Hi, Jason! I am so glad you agree with my perspective on an only child, or the one being outnumbered in his circumstances. We are certainly also on the same page regarding Oscar and his demons. When I put myself in his shoes - fearing possible danger behind a closed door, I will not get myself so far to shoot at random through the door. I need to be sure what I am doing and to whom I am doing it. He should have phoned security; he could have warned the "burglar" in the toilet - "Open the door, and I WILL shoot you!" is what he could have said while he was waiting for the authorities to take care of the problem. It is hard to accept the death of a lovely young woman like Reeva, HARD to know that she was killed by a man with issues he had turned into an obsession with guns and fast cars. Have a good day, Jason :)


Nell Rose profile image

Nell Rose 2 years ago from England

Hi Martie, came back for another read, I wonder what happened to the Pistorias case? it seems to have dwindled out? voted this up and shared! nell


MartieCoetser profile image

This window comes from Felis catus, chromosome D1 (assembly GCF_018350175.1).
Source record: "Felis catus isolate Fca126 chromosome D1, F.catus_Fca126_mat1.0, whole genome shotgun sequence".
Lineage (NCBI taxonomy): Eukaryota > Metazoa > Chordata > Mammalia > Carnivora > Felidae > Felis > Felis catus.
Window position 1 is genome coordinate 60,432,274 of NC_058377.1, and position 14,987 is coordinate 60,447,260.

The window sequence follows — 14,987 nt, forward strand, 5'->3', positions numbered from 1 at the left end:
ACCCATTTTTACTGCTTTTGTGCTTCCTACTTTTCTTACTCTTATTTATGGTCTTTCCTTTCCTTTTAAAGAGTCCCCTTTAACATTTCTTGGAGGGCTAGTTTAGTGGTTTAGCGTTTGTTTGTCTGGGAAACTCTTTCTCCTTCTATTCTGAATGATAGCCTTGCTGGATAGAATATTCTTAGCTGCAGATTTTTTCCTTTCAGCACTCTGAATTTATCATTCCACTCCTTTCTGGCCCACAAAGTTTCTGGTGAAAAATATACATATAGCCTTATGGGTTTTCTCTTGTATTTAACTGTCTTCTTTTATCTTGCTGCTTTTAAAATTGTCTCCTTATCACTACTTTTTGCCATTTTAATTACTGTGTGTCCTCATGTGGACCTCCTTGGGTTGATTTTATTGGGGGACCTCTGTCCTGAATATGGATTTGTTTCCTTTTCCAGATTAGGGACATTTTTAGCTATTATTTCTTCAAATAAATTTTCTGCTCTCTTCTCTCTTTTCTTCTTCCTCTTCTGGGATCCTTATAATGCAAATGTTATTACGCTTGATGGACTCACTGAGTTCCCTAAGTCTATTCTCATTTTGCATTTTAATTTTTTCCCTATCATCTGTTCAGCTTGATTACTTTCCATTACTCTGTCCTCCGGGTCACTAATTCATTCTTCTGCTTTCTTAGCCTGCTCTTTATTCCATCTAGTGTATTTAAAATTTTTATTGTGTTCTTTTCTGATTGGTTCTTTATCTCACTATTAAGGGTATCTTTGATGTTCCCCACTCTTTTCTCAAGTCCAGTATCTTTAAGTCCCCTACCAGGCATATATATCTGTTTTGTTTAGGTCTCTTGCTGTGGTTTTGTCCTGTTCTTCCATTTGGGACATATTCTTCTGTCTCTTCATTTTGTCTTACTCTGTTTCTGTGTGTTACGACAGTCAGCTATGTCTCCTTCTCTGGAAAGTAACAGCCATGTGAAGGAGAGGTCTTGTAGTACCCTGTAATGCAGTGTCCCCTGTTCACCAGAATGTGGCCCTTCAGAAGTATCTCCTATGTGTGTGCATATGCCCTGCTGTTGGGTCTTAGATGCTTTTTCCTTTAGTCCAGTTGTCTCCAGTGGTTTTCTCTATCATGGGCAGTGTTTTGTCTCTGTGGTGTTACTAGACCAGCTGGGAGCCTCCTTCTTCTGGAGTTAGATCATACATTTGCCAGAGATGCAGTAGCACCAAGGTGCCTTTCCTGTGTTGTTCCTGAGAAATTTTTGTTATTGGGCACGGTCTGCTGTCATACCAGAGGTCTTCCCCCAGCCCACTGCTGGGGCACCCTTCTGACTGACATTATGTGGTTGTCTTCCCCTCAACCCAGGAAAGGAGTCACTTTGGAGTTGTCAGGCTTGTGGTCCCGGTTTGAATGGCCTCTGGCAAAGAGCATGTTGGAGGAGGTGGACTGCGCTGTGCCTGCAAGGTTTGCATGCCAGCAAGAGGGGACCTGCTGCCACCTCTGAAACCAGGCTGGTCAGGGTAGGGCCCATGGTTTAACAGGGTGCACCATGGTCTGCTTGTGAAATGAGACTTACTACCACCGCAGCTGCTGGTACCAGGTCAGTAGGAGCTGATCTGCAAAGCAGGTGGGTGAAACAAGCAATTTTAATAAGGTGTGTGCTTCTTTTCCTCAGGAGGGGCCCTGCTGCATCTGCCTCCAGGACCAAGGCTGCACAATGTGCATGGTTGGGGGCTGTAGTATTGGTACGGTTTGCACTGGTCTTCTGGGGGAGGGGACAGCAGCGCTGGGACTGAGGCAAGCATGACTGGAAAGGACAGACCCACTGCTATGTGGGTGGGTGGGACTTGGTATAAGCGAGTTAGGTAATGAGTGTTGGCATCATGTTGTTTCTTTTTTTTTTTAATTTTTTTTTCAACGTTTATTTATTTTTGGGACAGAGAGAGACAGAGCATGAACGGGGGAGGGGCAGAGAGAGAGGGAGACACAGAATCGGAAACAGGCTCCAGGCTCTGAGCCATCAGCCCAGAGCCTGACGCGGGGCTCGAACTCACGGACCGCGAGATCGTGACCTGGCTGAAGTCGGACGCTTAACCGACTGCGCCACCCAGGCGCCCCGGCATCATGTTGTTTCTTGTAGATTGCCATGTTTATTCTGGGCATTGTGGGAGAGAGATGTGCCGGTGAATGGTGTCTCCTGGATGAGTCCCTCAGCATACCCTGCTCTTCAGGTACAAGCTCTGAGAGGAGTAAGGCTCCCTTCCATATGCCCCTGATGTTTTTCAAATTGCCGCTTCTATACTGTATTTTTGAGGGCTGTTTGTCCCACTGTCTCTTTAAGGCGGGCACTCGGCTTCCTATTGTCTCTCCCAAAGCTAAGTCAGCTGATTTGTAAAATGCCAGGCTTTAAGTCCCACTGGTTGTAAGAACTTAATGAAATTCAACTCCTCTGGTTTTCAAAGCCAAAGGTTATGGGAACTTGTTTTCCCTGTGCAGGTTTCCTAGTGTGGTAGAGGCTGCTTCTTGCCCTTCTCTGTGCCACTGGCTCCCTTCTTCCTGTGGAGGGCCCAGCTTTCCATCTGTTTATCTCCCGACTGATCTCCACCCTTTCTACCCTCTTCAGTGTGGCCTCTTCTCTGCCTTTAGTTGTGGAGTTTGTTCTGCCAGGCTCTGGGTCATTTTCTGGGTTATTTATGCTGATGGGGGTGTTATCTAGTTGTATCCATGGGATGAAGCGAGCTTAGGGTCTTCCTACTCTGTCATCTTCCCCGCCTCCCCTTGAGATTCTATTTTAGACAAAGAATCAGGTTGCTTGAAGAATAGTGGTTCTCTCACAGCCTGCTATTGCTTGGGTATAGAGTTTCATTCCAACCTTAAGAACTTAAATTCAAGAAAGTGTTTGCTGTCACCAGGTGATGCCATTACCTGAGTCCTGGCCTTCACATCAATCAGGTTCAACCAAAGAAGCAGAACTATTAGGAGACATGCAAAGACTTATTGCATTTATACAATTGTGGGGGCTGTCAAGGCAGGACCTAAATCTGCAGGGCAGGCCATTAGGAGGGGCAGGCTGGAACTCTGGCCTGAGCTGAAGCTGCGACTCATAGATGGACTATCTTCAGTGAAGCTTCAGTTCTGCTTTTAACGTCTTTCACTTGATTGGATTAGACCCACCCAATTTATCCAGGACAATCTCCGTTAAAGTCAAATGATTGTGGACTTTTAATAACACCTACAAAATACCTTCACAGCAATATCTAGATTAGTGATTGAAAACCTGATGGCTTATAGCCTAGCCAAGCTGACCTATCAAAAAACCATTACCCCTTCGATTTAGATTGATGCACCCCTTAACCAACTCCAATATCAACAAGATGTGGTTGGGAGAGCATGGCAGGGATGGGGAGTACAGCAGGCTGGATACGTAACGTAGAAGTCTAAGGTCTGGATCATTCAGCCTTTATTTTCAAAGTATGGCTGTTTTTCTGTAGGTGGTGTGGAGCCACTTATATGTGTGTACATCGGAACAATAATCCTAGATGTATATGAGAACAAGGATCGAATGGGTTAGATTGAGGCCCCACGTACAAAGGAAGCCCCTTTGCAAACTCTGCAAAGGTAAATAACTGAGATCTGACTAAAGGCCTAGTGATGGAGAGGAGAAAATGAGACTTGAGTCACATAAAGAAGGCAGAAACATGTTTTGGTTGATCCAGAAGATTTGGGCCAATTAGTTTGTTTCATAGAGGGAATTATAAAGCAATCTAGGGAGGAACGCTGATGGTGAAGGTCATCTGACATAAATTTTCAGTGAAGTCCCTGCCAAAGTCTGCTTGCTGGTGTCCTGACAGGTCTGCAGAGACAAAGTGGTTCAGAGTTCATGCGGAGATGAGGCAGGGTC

MartieCoetser 2 years ago from South Africa Author

Hi Nell, Pistorius has been sent for psychological observation of 4 weeks to determine if he is/was suffering an anxiety disorder. If this is/was the case, he could be found guilty with extenuating circumstances. His advocate was against this ruling, as the plead is 'not guilty'. The trial will continue in a week or two. (I forgot the date!) Always good to see you in my corner, Nell :)


fpherj48 profile image

fpherj48 2 years ago from Beautiful Upstate New York

Nell...thanks for asking about Pistorius and Martie, I appreciate the update. I had lost track. What a story!


MartieCoetser profile image

MartieCoetser 2 years ago from South Africa Author